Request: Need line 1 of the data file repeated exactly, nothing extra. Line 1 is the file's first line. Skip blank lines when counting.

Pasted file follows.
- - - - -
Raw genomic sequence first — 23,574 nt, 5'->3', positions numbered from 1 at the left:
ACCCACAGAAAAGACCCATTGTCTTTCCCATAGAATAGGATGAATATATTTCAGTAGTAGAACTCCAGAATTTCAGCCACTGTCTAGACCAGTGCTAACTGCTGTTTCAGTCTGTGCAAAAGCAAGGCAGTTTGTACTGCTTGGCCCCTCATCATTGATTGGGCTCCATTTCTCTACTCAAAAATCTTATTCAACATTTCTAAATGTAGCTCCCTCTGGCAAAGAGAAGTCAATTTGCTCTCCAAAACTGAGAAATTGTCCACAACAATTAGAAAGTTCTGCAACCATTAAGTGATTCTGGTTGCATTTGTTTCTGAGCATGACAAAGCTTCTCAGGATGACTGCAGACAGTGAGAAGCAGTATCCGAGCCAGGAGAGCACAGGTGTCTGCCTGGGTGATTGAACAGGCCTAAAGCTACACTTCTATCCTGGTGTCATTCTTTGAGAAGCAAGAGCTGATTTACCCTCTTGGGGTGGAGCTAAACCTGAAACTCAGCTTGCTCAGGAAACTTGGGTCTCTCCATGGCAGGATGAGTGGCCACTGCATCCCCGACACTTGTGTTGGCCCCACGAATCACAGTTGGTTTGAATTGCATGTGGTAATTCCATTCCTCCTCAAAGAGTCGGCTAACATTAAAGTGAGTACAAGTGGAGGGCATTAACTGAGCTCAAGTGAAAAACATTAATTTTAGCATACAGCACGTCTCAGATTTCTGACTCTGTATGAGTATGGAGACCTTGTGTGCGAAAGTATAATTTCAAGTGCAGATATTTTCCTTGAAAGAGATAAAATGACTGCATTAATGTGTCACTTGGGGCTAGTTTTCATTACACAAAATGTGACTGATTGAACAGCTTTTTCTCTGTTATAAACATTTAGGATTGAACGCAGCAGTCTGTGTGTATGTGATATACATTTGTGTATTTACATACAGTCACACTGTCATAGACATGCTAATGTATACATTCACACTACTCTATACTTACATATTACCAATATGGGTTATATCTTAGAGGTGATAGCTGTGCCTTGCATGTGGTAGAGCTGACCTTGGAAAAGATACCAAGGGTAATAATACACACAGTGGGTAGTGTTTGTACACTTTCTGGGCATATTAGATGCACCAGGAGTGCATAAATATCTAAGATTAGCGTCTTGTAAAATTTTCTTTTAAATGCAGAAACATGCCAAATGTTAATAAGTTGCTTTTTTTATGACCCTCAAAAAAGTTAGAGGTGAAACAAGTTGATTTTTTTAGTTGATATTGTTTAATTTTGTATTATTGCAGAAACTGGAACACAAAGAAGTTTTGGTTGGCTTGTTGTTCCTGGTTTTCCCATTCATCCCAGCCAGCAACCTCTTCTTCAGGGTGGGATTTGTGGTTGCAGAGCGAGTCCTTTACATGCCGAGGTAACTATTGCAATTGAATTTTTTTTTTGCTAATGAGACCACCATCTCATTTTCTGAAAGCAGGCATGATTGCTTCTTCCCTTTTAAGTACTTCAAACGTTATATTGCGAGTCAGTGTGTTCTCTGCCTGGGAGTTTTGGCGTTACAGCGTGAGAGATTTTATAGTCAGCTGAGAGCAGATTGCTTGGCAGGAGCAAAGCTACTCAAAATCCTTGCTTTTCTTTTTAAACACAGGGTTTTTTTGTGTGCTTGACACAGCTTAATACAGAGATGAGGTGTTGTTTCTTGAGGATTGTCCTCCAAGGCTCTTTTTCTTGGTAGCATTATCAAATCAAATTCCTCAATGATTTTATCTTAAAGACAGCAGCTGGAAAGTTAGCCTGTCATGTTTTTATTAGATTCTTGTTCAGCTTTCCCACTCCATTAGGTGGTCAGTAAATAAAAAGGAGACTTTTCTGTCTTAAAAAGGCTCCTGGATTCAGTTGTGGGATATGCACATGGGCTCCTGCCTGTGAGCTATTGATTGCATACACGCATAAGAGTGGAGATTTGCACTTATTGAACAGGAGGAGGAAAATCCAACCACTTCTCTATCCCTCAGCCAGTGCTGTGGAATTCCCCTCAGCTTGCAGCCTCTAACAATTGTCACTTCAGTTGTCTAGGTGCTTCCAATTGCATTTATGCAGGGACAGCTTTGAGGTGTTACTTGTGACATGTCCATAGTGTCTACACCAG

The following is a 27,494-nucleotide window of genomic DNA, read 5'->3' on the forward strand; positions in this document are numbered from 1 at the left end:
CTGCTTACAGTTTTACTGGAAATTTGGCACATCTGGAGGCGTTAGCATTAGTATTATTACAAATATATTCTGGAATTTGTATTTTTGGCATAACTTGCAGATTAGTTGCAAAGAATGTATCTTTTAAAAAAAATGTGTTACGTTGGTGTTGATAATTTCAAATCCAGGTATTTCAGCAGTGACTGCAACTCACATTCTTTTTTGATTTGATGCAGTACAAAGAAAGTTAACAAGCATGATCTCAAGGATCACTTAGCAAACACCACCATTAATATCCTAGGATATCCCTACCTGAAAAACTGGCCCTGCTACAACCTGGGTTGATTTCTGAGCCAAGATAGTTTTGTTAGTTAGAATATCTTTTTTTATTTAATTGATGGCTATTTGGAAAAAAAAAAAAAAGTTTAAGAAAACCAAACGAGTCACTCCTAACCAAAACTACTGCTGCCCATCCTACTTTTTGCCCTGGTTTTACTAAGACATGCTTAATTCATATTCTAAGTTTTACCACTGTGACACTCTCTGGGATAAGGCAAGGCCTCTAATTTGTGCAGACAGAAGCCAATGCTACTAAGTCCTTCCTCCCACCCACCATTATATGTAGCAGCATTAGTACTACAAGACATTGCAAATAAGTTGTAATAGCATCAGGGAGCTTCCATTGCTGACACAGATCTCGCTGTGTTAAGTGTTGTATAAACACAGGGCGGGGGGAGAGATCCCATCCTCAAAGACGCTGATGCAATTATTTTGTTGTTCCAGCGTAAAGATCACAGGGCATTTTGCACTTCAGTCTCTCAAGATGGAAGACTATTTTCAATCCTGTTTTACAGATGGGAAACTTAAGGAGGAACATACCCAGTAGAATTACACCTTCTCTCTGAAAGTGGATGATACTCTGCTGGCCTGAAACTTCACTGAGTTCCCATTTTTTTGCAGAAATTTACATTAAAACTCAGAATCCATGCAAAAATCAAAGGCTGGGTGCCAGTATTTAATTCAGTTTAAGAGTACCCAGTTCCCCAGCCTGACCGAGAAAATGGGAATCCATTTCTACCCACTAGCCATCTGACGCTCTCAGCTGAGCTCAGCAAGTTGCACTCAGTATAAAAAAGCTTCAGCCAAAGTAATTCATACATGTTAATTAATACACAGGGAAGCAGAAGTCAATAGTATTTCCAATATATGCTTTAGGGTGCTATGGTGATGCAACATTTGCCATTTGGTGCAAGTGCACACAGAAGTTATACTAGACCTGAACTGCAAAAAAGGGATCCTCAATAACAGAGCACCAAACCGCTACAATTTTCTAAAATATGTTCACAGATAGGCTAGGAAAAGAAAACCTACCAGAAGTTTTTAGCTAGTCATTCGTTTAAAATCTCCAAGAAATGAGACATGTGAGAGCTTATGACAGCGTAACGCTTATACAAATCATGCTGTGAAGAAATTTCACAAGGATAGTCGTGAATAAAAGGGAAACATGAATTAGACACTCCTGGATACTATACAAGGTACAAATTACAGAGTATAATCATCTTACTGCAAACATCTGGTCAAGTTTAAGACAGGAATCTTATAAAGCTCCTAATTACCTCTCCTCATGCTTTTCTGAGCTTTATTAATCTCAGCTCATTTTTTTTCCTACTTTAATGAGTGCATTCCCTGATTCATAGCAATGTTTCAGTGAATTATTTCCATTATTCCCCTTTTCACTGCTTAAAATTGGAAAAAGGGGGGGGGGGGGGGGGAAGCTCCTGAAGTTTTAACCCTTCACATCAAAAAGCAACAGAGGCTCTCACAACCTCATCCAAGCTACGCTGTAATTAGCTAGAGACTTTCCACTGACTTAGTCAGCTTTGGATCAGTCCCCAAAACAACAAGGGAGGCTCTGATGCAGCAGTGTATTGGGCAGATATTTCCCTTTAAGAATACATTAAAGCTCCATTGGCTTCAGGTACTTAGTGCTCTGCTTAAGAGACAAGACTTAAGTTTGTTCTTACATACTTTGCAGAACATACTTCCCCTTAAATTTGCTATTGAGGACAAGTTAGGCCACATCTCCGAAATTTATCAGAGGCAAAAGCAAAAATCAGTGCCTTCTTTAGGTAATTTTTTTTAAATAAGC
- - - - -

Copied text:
Raw genomic sequence first — 23,574 nt, 5'->3', positions numbered from 1 at the left: